Receivers to get Nathans directors' $885,000 reparations
28 Jun, 12:11pm by Jenny Ruth
The $885,000 Nathans Finance directors were ordered to pay in reparation will go the the receivers for the benefit of all out-of-pocket investors, a High Court judge has ruled.
Justice Paul Heath had to decide whether the money, plus accrued interest, should go to the receivers, Colin McCloy and John Waller of PricewaterhouseCoopers, or, as the Crown argued, it should be distributed by the court only to those who invested or reinvested in Nathans after the December 13, 2006 prospectus was issued.
Last year, Justice Heath convicted Nathans Finance directors Mervyn Doolan, Roger Moses and Don Young of making untrue statements in that prospectus.
If the prospectus had correctly identified the risks investors were facing "it is likely that receivers would have been appointed by the end of December 2006," Justice Heath said in his judgment.
Nathans Finance didn't go into receivership until August 2007.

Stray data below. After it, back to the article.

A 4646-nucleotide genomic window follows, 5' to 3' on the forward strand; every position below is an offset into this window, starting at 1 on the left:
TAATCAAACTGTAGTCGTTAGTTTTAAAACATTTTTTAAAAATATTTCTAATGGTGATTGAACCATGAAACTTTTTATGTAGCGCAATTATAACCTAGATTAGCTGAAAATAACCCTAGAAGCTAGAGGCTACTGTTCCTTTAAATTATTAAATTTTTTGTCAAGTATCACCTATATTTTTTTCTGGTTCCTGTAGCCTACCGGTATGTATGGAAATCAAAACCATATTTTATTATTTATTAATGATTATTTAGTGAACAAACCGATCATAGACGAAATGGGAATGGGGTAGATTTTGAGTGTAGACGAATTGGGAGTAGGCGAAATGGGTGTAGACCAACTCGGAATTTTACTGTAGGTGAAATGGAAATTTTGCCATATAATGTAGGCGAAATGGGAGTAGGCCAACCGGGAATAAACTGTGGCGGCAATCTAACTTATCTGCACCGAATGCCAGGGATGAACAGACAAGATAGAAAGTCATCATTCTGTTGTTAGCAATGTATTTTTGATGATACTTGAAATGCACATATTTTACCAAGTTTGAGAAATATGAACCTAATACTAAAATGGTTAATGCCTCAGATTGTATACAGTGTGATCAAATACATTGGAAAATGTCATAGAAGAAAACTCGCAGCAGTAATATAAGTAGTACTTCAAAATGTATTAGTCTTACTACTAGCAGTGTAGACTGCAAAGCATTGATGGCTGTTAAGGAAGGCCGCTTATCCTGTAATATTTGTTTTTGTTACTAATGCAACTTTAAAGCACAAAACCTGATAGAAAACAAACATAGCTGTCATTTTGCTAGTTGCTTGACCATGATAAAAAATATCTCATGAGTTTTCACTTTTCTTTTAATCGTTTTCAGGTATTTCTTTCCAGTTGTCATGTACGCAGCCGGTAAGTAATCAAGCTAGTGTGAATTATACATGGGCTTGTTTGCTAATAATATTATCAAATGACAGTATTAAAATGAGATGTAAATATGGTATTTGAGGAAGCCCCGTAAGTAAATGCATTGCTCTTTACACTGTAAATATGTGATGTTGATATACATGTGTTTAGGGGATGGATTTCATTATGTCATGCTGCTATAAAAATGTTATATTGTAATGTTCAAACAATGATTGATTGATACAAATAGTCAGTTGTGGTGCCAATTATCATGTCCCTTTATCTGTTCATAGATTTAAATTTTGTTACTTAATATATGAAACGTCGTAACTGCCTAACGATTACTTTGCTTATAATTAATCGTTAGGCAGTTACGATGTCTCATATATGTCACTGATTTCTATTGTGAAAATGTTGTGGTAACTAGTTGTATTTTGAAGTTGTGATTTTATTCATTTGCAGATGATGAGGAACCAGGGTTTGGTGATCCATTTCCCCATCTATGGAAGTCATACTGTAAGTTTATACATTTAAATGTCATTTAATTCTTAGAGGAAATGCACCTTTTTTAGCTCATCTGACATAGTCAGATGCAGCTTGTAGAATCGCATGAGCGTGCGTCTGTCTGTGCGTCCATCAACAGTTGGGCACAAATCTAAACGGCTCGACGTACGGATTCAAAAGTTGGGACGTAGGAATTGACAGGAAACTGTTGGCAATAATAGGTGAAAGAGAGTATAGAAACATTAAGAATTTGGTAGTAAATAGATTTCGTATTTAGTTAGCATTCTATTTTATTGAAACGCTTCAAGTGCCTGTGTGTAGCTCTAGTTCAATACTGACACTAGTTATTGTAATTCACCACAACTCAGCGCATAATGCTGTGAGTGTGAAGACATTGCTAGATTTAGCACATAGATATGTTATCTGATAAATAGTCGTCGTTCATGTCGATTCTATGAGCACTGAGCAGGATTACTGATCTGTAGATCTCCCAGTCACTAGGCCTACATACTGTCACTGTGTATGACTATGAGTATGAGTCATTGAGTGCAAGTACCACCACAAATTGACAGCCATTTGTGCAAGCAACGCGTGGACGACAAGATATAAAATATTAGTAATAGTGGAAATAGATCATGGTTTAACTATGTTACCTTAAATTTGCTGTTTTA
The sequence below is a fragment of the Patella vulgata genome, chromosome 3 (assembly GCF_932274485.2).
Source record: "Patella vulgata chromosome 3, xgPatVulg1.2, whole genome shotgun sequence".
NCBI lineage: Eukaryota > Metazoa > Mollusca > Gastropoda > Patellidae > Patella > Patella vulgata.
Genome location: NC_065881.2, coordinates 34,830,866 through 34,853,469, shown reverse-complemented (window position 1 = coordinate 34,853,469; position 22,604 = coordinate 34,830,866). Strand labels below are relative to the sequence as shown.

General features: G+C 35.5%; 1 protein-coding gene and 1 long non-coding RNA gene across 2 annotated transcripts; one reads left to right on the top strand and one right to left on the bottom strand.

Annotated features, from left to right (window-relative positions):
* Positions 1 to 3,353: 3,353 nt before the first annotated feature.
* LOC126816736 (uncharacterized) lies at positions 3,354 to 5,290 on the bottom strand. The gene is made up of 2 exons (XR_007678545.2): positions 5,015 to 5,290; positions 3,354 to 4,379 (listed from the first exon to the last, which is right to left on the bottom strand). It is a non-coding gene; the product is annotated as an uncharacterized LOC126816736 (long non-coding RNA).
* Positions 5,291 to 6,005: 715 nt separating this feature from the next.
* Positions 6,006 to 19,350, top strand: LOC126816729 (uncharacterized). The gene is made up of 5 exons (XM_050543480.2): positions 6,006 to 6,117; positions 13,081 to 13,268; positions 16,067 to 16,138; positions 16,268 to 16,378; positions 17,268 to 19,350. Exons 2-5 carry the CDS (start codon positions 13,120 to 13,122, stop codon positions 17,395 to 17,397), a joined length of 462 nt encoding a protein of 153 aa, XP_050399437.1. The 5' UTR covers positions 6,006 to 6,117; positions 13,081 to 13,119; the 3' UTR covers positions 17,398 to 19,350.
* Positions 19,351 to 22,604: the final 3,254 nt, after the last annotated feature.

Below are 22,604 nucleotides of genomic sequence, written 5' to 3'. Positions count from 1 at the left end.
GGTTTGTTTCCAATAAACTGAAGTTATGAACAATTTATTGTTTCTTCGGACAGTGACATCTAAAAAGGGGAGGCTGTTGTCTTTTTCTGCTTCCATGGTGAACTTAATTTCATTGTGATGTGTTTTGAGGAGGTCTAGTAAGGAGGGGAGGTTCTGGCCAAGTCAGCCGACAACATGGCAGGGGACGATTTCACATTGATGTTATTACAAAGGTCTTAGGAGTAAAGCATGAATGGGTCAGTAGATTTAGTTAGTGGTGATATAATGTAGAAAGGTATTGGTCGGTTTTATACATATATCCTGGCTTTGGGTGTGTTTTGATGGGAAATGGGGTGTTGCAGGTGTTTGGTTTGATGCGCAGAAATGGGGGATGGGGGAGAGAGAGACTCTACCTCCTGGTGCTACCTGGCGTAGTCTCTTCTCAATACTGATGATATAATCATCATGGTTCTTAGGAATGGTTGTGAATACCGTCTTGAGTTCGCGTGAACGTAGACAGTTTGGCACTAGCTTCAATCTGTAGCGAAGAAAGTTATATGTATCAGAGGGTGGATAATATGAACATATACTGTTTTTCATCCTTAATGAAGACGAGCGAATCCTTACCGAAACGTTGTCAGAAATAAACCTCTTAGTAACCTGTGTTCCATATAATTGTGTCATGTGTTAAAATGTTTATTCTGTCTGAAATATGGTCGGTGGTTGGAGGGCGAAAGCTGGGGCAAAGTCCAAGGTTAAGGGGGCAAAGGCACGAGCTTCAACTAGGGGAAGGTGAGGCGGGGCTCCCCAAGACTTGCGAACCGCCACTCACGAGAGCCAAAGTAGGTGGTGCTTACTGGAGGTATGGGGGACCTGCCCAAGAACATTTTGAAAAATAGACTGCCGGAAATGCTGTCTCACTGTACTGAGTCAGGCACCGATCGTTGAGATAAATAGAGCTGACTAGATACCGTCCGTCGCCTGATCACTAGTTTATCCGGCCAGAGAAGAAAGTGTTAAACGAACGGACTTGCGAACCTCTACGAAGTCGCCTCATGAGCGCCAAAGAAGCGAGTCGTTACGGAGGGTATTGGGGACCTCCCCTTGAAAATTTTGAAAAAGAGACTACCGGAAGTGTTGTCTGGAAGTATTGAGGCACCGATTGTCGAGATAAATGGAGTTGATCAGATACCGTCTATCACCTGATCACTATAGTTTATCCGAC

If the company had gone into receivership earlier, those who had invested before the prospectus was issued "would have received a greater dividend," Justice Heath said.
"It seems to me preferable that the reparation be paid to the receivers of Nathans who can then use it for the benefit of all who have suffered loss," he said.
The funds are likely to be of greater assistance to investors, because the receivers can use them to pursue other means of recovery, than if only those who invested after December 13, 2006 received the money.
"The vast majority of the investors would not receive a material distribution from the reparation monies, particularly after administration costs are deducted," Justice Heath said.
In December 2006, Nathans owed its investors about $154 million and that increased to $174 million at the time of receivership. A total of $68.9 million was either reinvested or contributed as new investments between the two dates.
In convicting the directors, Heath ordered the reparations as well as sentencing Doolan and Moses to more than two years each in jail and Young to nine months home detention and 300 hours community service.
A fourth director, John Hotchin eaelier pleaded guilty to similar charges and was sentenced to 11 months home detention, 200 hours community service and fined $200,000.
Justice Heath noted another judge, Justice Graham Lang, ordered Hotchin's reparation should be paid to the receivers.
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